Calling all athletes, what kind of surfaces are you sprinting on these days? We truly hope you are not sprinting on concrete surfaces, unless you are sprinting away from your girlfriend because you forgot it was her birthday. Otherwise sprinting on concrete is a big no no and could cause a potential injury and are tough on your joints overall.
We remember when we were kids and we used to have sprint competitions against our friends on concrete surfaces, boy those were fun until one of us took a hard spill. After thinking about that hard spill, we think other surfaces would be more optimal to sprint on. All kidding aside, one of the best surfaces to do some all out sprints or HIIT cardio is on sand. Yes, sand, as in beaches, beautiful weather, and hot babes all around. Now, we know everyone doesn’t have access to sand surfaces, but for those that do it’s time to try doing your sprints on them.
Sand surfaces are harder to walk and run on than other surfaces because the feet slip and sink, which requires the leg muscles to stabilize the feet during the application of force. We promise you will not be disappointed with how grueling and tough sprinting on sand surfaces are. Oh and your joints will thank you in the long run, along with the rest of your body.
Where’s the proof in all this mumbo jumbo sprinting in sand talk, you ask? Before we discuss the study, we would like to give researcher Chris Beardsley a round of applause for discovering this study. A 2012 study conducted in the Journal of Science and Medicine in Sport, tested the biomechanics and predicted energetics of sprinting on sand surfaces. Previous researchers have observed that the energy cost of walking on sand is 1.8 – 2.7 times that of walking on from ground, while the energy cost of running on sand is 1.2– 1.6 times that of running on from ground. If you think about it, that is a pretty significant difference and could really be beneficial in everyone’s favor, especially athletes training in pre-season or possibly for rehabilitation purposes.
So what did the researcher’s do?
(7 defenders, 15 mid- fielders and 7 forwards). After a standardized 12-minute warm up, the researchers asked the athletes to perform a 12m maximum speed sprint and a 24m maximum speed shuttle sprint (with a 180 degree change of direction). The athletes performed both of these sprints on sand, grass, and artificial turf. Not concrete surfaces as we mentioned earlier, could be disadvantageous.
So what happened?
Measurement decreases on sand: The researchers observed significant decreases in average speed, maximum speed, average acceleration, maximum acceleration, average stride length, flight time, mechanical power, and stiffness on sand than on grass or artificial turf.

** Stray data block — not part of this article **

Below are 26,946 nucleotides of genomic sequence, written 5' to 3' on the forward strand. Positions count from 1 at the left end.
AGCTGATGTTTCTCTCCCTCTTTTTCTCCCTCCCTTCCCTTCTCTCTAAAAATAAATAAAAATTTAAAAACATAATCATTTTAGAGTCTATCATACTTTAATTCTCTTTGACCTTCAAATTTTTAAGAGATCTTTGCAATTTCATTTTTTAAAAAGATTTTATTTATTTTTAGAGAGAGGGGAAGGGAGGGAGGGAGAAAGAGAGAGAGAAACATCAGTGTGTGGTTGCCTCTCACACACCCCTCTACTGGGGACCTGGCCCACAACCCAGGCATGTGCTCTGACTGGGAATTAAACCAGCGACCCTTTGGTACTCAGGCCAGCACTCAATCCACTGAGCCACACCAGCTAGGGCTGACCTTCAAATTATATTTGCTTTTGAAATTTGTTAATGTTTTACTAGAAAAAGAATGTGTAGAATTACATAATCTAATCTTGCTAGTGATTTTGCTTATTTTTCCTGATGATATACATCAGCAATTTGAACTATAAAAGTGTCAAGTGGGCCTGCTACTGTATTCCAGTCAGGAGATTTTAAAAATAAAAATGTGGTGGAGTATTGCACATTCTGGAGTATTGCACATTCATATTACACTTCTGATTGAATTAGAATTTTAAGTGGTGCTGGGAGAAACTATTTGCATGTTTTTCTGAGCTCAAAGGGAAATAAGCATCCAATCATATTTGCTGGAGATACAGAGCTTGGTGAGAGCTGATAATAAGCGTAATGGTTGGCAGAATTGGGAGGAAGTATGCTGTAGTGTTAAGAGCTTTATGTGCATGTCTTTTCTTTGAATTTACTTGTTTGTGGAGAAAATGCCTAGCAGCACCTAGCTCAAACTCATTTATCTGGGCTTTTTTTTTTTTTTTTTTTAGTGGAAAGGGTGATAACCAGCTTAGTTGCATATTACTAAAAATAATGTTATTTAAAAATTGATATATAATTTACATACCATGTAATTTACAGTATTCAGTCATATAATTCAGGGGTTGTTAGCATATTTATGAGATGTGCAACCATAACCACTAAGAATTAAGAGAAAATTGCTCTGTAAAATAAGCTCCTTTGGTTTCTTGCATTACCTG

Measurement increases on sand: The researchers also noted that average energy cost, average metabolic power, and contact time were highest during sprinting on sand.
Changes in efficiency in sand: The researchers found that efficiency values (i.e., the ratio between mechanical power and metabolic power) of the sprints were 0.17 on natural grass and artificial turf, while the ratio was only 0.12 for sand.
Similarity in stride frequency across all surfaces: The researchers were surprised by the lack of variation in stride frequency between the various surfaces.
So what did the researchers conclude in all of this?
This can’t be a study if there’s no conclusion right? Well, the researchers concluded that running on sand could be a useful tool for the following: training, injury prevention, and recovery. Pretty darn good benefits if you ask us. The main reasons they came to this conclusion was due to the stiffness values and how maximal speeds become lower on sand surfaces. Not to mention as we said earlier, this could serve your body well over time from possible joint issues or even the famous “shin splints” which can be pretty painful. The researchers also noted that “it is possible to carry out maximal intensity sprints on sand without reaching maximum speed, with lower stiffness, while also maintaining the same stride frequency but by reducing stride length, which represent less injury risk.” At the end of the day we are pretty sure everyone wants to stay injury free in order to maximize their full potential.
Wrapping this up
So we have some pretty cool data here to support the notion that sand is indeed a great and beneficial surface to do sprints on. Now, we are not saying that sprinting on grass, turf, or tracks are bad. We sprint on those surfaces all the time and have no pain what so ever. We are simply saying that sprinting on sand has its valid benefits and are very tough due to how your feet slip and sink in the sand to create the leg muscles to stabilize the feet during the application of force. Oh yes, not to mention if you have access to a beach then why the hell not take advantage of some awesome weather and do some sprints while flexing your guns and glutes. Overall you can’t go wrong with sprinting on sand, it’s great on your body, great for rehabilitation, great scenery, and whether you’re an athlete or not, just get out there and do some damn sprints!
(1)Gaudino, Gaudino, Albertia, and Minetti, Biomechanics and predicted energetic of sprinting on sand, Journal of science and medicine in sport, 2012.
About The Authors:
Chris and Eric Martinez, CISSN, CPT, BA, also known as the “Dynamic Duo” operate a world class personal training and online training business “Dynamic Duo Training,” They’re also fitness and nutrition writers, fitness models, and coaches that love helping people reach their goals. Their philosophy is “No excuses, only solutions.”
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